Common Running Injuries and Treatments

Common Running Injuries and Treatments
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Whether you’re a beginner or an avid runner dedicated to training, there are some injuries you are bound to encounter. Here are a few common running injuries and things one can do to treat it.

Runner’s Knee – Another name for this is Iliotibial Band Syndrome. The name comes from the tendon that stretches from the hip down across the knee. This band becomes very tight from repetitive running and can cause significant pain. The friction of the tight band sliding against the outside of the knee cause inflammation and pain. Downhill running can predispose this condition.  Moreover, those of us that are bow legged or pronated (turned in) feet have a predisposition, as well. Preventative measures include stretching and limiting drastic changes in the pace and surface of the run. Treatment includes physical therapy, anti-inflammatory medications and orthotics. Typically, I recommend shutting down the running during rehab and returning gradually once pain free.

Knee Tendonitis or Bursitis – This seems to be a bit more common in males. It is exacerbated with downhill running and foot pronation. Key prevention tip is to be moderate with the pace and surface of your run. Unfortunately, when training for the marathon does not allow that luxury. Anti-inflammatory medication and physical therapy is very effective treatment.

Shin Splints – This causes pain in the mid-tibia bone between the knee and ankle. It is related to inflammation to a superficial layer over the bone. There are various physical attributes that predispose this condition such as the angle of the hip bone, bend of the tibia bone or rotation of the foot. This needs to be distinguished from a stress fracture which is also common in runners. The key treatment for shin splints is rest and physical therapy.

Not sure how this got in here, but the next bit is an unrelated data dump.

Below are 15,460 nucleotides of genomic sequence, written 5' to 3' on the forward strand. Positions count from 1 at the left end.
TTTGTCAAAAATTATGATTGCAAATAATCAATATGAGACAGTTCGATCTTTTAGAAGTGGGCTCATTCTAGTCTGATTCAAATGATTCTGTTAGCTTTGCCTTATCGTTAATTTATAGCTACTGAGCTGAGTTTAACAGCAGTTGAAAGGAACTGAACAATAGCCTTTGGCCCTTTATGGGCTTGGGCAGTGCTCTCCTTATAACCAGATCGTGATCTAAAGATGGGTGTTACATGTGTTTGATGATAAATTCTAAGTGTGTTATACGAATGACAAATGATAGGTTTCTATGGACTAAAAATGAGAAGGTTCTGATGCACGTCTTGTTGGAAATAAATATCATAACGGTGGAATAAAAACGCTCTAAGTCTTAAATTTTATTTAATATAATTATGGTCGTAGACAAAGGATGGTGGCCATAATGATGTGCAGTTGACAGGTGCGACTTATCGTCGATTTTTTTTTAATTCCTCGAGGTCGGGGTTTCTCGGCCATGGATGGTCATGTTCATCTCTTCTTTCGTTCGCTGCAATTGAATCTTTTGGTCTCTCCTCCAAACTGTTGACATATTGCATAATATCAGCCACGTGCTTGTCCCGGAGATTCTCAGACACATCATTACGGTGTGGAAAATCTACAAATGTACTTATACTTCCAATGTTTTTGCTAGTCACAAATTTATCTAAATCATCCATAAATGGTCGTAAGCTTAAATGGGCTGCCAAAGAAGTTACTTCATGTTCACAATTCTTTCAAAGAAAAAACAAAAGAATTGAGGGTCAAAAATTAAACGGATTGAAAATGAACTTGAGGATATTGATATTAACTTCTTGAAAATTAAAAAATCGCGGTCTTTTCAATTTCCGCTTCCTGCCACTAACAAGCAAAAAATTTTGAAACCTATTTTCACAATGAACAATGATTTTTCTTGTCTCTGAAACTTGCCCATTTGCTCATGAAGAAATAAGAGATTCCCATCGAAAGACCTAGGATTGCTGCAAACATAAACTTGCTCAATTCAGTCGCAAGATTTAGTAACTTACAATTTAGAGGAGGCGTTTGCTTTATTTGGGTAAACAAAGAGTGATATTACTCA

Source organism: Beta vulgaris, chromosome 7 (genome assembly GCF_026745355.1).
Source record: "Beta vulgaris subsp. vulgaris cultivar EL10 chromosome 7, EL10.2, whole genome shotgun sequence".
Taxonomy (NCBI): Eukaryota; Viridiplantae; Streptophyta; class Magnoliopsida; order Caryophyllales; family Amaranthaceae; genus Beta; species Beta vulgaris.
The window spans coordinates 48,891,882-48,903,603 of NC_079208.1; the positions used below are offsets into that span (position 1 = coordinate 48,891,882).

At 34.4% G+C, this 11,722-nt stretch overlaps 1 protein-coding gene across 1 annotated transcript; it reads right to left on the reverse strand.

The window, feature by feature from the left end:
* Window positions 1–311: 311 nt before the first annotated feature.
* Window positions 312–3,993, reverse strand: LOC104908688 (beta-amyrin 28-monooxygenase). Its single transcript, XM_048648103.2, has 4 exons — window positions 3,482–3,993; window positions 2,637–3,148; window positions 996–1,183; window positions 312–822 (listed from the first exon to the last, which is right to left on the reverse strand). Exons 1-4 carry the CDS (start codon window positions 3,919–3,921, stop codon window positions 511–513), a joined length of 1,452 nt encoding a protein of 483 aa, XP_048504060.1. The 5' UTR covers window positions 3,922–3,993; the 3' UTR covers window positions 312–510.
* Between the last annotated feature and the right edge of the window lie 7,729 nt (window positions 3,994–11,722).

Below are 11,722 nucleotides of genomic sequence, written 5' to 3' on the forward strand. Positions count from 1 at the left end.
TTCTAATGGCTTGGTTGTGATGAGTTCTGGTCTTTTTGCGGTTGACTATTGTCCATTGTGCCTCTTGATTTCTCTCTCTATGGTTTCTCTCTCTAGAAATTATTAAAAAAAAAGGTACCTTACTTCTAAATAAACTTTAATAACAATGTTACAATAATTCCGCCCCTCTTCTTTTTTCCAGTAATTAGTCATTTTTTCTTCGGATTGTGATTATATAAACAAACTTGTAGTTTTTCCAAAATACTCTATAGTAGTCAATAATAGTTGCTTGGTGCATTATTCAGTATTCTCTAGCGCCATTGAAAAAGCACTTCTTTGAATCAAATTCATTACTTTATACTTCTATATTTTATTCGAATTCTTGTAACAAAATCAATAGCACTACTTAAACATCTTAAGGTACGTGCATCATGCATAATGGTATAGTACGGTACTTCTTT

Stress Fracture – In runners and athletes the most common location of a stress fracture. This is a result of excessive pounding where the bone experiences constant stress and results in micro -fractures. Rest and non-weightbearing is the treatment if it is caught in the earlier stages. Surgery may be necessary if it is neglected and the fracture crosses from one end of the bone to the other. It is imperative for a runner to see an orthopedic surgeon promptly if he or she is experiencing constant pain in the tibia bone.

Achilles Tendon Contracture – The front of the foot pushes down as the heel raises and body moves forward during running. Some runners develop a push off with the toe instead, with hyperextension of the knee, this can lead to a contracture of the Achilles tendon behind the ankle and foot. The best prevention is repetitive Achilles tendon stretching before and after any run. Remember that the proper way of stretching the Achilles is to slightly internally rotate the foot while standing and facing the wall and keep the heel flat on the floor during the stretch. A physical therapist would guide a runner through proper stretches during therapy sessions.

Running is a wonderful aerobic exercise and during Marathon season we are reminded of that fact. It is important, though, to take all proper precautions, hydrate well and consult with an orthopedic surgeon if any ailments or injuries occur.

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